Lord Fowler calls for nationwide campaign to counter hate crime
Looking back to the 1980s it was in many respects – but not all – another world.
Our knowledge was limited; our drugs were non-existent. Contracting HIV was most often a death sentence. It was for reasons like this that we launched the “Don’t Die of Ignorance” campaign in 1986/87.
There may have been little you could do for those who had contracted HIV but what you could do was warn people about the dangers of unprotected sex and the dangers of sharing needles. In that campaign we used all the modern media – television, film, radio and newspapers to get our message across. These were the days before the Internet.
The result was that new diagnoses came down and it was not until 10 years later that they started climbing again.
Of course, in the intervening years we had the discovery of anti-retroviral drugs and we provided clean needles for drug users. Successful as these measures were, the trouble was that many people felt the crisis was over, which evidently it was not.
Globally, today, there are still almost one million deaths a year. Around 38 million people are living with HIV including 100,000 here in Britain. And what is the reason for that?
Inadequate health systems in many countries provides part of the answer (although not here).
Another is the prejudice, discrimination and violence against LGBT+ people which prevents people coming forward for testing or treatment. That prejudice is encouraged in too many countries by laws that make homosexuality a criminal offence.
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And worst of all is the prejudice in the population generally by communities who simply reject LGBT+ people, and families who turn their backs on their own children.
But, let me be clear, I am not just talking of sub Saharan Africa and other well publicised “hot spots,” I am also talking about Europe and Britain. I give you one measure. Reports during recent weeks have seen in London two women attacked on a bus by four boys aged 14 to 17 and left covered in blood. In Liverpool two men were subjected to a knife attack. In Preston a man was thrown to the ground by a seven-strong gang and then stamped on with the gang calling out “gays should die.”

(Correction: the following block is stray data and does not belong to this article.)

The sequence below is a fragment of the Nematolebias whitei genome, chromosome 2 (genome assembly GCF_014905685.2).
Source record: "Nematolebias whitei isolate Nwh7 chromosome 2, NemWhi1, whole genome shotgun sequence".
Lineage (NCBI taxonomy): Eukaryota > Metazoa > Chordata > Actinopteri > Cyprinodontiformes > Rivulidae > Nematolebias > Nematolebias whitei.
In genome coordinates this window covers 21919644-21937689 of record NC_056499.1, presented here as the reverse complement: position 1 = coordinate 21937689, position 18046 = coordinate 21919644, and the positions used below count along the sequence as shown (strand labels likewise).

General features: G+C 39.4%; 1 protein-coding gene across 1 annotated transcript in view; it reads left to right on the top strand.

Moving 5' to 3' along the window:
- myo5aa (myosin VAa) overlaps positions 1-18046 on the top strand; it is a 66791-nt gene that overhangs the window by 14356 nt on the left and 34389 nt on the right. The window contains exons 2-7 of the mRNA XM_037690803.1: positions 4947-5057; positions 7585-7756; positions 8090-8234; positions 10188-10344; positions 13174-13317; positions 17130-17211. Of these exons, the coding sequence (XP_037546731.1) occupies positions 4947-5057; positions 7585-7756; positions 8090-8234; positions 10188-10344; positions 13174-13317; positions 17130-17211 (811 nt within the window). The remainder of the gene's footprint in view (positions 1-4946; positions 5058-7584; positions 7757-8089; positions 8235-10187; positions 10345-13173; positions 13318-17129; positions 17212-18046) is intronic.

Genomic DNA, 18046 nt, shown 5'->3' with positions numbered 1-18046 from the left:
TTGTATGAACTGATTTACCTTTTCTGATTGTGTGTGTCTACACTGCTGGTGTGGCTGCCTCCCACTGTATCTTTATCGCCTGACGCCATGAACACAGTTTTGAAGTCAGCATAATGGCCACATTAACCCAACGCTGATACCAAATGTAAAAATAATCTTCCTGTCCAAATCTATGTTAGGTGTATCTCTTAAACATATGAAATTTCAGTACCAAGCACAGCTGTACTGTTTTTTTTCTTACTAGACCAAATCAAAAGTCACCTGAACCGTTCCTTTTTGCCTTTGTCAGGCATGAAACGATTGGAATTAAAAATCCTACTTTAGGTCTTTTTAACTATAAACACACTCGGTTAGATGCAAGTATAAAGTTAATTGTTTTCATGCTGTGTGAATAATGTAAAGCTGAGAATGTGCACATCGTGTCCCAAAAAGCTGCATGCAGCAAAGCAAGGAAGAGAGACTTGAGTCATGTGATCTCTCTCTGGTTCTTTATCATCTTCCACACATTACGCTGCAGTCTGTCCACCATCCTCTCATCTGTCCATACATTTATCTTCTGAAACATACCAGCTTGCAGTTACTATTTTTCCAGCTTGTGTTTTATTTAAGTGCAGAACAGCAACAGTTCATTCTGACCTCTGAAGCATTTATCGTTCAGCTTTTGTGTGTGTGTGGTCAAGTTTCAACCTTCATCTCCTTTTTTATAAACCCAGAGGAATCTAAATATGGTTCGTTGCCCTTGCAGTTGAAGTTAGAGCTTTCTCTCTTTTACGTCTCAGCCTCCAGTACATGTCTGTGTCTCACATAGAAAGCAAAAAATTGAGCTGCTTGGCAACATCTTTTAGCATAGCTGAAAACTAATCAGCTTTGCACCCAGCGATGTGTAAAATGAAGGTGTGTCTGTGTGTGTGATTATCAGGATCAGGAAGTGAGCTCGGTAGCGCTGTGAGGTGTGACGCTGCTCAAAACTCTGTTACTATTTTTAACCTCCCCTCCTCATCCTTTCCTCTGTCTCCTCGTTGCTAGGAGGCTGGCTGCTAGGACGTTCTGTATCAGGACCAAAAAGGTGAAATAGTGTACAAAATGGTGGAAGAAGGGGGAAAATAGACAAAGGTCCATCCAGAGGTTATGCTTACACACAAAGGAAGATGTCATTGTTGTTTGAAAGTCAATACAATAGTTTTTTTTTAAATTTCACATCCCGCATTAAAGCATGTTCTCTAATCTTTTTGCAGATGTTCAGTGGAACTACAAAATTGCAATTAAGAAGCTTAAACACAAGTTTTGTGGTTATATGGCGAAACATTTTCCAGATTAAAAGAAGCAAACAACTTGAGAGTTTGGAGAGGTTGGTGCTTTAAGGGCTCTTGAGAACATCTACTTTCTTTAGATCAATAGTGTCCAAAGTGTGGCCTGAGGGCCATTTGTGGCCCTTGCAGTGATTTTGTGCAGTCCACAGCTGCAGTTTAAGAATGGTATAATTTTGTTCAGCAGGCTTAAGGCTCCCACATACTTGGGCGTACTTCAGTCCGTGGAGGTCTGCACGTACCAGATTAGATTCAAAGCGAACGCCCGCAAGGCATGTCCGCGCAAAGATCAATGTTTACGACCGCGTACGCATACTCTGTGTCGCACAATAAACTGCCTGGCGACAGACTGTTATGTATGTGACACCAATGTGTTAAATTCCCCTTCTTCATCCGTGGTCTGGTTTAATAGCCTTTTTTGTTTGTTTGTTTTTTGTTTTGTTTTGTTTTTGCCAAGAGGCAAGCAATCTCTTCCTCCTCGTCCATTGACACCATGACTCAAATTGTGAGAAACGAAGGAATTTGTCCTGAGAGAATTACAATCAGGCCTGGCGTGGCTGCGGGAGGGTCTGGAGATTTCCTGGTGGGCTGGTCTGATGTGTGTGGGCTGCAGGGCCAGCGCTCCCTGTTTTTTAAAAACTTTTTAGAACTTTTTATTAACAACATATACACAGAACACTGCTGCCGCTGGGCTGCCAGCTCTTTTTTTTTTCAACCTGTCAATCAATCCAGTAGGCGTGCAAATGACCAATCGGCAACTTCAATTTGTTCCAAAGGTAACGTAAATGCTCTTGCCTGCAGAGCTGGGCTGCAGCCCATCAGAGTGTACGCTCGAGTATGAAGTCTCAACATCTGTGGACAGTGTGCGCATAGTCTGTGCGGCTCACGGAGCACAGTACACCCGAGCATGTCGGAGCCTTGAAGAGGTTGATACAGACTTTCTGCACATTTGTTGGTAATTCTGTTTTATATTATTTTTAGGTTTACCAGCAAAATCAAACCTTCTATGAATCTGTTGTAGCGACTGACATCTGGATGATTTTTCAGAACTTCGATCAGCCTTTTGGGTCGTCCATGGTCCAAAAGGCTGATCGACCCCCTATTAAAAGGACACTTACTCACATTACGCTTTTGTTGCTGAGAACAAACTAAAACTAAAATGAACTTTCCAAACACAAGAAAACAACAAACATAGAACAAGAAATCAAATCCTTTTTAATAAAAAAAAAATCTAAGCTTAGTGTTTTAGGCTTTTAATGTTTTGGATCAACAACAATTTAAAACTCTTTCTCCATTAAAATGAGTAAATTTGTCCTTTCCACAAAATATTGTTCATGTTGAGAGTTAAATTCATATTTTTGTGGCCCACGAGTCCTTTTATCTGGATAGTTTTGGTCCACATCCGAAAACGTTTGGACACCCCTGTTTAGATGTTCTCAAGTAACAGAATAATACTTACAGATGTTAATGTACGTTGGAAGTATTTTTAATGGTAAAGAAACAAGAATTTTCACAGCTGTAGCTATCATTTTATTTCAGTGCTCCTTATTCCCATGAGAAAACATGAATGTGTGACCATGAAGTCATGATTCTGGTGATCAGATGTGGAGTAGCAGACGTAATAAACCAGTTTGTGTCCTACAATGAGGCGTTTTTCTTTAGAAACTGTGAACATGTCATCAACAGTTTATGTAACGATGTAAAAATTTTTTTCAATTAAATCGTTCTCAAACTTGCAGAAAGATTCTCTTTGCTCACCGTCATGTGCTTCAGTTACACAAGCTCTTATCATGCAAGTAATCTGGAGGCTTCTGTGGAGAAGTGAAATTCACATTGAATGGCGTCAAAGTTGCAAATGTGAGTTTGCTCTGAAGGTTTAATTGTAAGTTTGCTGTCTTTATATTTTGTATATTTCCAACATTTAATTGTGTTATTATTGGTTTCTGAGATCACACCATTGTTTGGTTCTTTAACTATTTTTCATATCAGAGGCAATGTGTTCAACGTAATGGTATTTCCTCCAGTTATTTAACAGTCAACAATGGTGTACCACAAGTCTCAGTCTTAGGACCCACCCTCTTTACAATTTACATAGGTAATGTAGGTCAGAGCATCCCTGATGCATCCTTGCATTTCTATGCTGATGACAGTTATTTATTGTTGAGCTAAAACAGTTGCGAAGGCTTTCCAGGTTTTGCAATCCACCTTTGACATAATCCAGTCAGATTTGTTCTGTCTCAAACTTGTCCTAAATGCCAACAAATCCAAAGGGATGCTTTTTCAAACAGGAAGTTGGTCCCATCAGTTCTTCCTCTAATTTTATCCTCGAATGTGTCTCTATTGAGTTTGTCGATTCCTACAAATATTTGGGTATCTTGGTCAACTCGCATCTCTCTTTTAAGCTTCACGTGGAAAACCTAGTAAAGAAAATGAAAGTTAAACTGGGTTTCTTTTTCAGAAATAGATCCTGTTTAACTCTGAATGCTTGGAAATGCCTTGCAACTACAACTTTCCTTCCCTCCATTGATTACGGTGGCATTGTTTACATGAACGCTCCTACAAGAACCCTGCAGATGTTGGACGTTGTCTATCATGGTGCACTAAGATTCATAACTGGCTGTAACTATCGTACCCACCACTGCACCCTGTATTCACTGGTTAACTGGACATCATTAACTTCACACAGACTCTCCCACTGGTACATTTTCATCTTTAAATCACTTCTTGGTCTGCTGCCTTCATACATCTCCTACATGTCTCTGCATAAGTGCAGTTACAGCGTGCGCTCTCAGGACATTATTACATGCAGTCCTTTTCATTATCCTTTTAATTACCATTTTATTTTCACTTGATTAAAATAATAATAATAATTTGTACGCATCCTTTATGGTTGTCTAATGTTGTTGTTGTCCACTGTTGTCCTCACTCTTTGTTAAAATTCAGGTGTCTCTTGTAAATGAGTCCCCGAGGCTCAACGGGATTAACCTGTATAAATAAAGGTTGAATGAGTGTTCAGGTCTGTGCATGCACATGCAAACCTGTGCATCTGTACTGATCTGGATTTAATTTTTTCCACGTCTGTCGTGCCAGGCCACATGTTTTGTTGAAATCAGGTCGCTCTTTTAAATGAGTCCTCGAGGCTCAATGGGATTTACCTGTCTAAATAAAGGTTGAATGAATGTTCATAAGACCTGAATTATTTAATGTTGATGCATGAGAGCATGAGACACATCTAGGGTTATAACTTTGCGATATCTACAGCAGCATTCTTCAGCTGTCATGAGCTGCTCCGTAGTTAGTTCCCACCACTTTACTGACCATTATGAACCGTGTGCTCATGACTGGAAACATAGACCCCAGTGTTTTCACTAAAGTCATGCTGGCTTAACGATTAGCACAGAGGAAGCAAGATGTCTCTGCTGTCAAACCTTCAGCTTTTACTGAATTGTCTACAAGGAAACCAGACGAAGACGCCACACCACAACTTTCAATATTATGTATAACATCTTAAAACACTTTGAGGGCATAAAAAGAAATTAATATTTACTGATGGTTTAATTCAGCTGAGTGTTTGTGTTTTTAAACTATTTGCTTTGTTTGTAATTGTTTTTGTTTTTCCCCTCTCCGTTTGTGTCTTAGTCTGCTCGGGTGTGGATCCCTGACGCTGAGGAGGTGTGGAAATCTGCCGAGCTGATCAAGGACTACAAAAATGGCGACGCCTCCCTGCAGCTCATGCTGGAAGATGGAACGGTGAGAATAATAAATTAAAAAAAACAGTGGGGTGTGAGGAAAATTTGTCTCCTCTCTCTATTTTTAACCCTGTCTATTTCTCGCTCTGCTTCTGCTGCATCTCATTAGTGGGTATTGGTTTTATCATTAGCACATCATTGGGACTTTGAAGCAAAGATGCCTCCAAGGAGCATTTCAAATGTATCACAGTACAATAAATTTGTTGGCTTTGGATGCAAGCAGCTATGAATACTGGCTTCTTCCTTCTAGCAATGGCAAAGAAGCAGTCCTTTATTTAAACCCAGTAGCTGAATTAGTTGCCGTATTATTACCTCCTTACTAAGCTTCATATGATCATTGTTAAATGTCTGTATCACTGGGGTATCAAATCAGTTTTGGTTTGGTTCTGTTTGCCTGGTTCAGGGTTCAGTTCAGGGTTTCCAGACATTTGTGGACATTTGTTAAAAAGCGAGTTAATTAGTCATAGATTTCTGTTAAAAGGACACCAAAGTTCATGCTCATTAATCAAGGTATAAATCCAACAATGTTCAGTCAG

The figures show the same story. A Stonewall survey showed that one in five LGBT+ people have experienced hate crime in the last 12 months. While the government’s own LGBT+ survey showed that 40% had experienced a negative incident in the 12-month period. Both surveys report that far from over reporting most do not report the incidents to the police.
We are used to pointing at James Anderson, the Chief Constable of Manchester Police, who in 1986 accused those with Aids of “swirling in a cesspit of their own making,” as a historical oddity. In fact, the prejudice which he exhibited is alive and well, and worst of all shared by perpetrators beyond the education system.
We must continue our efforts in schools to combat the prejudice, but we must also mount a much wider campaign. Just as we used the modern media to counter Aids in the 1980s, we should now plan a nationwide campaign to fight back against hate crime.
We have skilled communicators in this country. We should enlist their help and provide the finance that is necessary.
I write these words before the announcement in the press today of £100 million on a public education campaign on Brexit. There is a nice contrast. When I started the ‘Don’t Die of Ignorance’ campaign, the Treasury Minister at the Cabinet Committee, considering the position, said he would only support it provided that the Treasury did not have to provide any new money to finance it. I hope those days have passed. What we now need is a firm financial commitment for public education on public health, to fighting HIV and AIDS, and urgently to counter the rise in hate crimes.